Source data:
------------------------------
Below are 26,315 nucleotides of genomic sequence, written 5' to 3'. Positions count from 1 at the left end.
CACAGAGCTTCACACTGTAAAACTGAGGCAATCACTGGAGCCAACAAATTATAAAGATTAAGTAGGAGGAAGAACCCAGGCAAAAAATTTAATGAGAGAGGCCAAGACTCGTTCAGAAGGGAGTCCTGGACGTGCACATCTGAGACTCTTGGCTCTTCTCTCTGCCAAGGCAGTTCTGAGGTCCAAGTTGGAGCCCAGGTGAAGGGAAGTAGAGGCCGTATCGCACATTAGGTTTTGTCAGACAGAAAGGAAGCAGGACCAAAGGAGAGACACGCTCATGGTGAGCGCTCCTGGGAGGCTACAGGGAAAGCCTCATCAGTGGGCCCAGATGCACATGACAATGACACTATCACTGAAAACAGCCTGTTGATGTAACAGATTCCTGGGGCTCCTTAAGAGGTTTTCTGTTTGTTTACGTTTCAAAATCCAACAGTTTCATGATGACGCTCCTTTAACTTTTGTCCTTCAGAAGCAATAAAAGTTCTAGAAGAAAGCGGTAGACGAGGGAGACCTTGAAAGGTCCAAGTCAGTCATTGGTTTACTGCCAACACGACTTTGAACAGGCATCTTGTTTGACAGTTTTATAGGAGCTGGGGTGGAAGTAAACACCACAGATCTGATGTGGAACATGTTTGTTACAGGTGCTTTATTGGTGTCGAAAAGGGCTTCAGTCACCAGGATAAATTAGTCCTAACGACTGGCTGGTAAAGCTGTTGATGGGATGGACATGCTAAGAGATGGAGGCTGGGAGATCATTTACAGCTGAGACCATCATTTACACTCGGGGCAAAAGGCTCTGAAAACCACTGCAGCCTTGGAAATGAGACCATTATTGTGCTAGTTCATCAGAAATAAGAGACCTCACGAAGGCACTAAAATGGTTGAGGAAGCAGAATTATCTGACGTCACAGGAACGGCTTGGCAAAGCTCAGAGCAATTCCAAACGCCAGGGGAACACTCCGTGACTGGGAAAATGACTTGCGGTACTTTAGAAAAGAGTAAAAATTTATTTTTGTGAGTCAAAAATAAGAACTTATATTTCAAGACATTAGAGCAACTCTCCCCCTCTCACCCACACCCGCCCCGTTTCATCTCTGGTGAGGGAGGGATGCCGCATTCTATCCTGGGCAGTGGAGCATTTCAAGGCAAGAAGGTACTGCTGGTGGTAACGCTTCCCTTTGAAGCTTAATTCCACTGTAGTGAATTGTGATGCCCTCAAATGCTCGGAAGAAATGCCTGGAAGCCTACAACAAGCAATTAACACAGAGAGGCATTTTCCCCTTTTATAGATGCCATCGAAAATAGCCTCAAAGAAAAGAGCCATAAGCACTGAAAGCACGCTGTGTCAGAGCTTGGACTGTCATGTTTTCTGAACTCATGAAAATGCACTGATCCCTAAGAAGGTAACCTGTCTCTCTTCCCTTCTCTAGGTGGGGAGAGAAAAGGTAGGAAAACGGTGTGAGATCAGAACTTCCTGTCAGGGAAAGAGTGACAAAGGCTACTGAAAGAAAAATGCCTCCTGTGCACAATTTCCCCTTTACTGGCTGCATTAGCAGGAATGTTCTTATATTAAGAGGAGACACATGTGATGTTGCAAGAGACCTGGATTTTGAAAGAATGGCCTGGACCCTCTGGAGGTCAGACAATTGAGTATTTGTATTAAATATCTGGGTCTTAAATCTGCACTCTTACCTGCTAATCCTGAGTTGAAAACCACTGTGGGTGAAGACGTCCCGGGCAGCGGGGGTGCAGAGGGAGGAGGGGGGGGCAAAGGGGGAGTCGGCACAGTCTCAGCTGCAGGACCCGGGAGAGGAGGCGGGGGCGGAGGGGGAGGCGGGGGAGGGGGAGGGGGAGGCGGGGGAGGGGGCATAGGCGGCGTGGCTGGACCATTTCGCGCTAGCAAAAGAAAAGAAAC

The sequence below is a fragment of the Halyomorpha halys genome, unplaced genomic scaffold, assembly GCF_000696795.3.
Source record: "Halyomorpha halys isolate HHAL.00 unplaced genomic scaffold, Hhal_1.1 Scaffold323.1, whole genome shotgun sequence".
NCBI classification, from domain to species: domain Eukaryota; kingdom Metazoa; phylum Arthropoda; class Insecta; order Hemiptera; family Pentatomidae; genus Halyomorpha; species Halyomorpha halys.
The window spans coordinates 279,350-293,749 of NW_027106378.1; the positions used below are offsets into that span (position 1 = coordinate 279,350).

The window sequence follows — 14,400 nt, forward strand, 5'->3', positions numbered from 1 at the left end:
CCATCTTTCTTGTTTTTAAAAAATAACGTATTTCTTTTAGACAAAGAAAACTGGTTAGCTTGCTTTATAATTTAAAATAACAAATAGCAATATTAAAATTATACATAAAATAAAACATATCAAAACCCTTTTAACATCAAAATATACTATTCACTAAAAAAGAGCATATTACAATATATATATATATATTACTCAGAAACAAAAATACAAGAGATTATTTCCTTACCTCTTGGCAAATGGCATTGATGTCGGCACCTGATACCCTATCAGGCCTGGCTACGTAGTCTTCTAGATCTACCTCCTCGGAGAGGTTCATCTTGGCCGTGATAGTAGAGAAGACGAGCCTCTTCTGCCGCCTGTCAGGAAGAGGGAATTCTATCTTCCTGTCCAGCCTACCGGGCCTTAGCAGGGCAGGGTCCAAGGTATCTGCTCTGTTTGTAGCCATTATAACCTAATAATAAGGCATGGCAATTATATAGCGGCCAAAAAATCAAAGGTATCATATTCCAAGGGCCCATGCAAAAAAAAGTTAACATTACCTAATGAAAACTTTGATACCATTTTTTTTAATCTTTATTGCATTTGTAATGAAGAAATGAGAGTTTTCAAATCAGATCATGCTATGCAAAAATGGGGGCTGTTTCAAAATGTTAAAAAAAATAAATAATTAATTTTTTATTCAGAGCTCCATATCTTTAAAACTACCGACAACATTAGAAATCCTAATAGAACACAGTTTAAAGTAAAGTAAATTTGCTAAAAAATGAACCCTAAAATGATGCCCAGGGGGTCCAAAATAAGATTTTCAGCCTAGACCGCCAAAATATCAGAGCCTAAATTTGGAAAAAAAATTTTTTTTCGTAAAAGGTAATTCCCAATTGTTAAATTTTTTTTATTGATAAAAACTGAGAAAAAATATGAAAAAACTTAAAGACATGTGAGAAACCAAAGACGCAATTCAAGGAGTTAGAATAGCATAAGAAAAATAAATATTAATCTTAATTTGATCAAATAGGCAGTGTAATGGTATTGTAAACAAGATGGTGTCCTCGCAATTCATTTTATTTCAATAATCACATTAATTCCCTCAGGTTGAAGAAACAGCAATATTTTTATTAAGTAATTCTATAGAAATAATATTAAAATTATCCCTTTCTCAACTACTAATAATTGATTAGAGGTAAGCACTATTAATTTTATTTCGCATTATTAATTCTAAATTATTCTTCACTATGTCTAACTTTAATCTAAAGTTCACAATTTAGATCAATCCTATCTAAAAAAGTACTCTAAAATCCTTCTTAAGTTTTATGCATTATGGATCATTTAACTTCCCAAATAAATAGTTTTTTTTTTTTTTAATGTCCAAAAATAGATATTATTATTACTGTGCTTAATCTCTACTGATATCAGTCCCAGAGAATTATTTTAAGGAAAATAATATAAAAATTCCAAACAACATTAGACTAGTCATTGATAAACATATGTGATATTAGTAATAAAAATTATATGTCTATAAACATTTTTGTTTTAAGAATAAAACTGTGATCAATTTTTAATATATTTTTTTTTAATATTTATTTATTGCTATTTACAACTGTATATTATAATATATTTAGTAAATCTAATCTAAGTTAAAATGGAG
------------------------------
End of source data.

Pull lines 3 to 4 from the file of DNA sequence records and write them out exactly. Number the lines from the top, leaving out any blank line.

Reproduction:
The sequence below is a fragment of the Halyomorpha halys genome, unplaced genomic scaffold, assembly GCF_000696795.3.
Source record: "Halyomorpha halys isolate HHAL.00 unplaced genomic scaffold, Hhal_1.1 Scaffold323.1, whole genome shotgun sequence".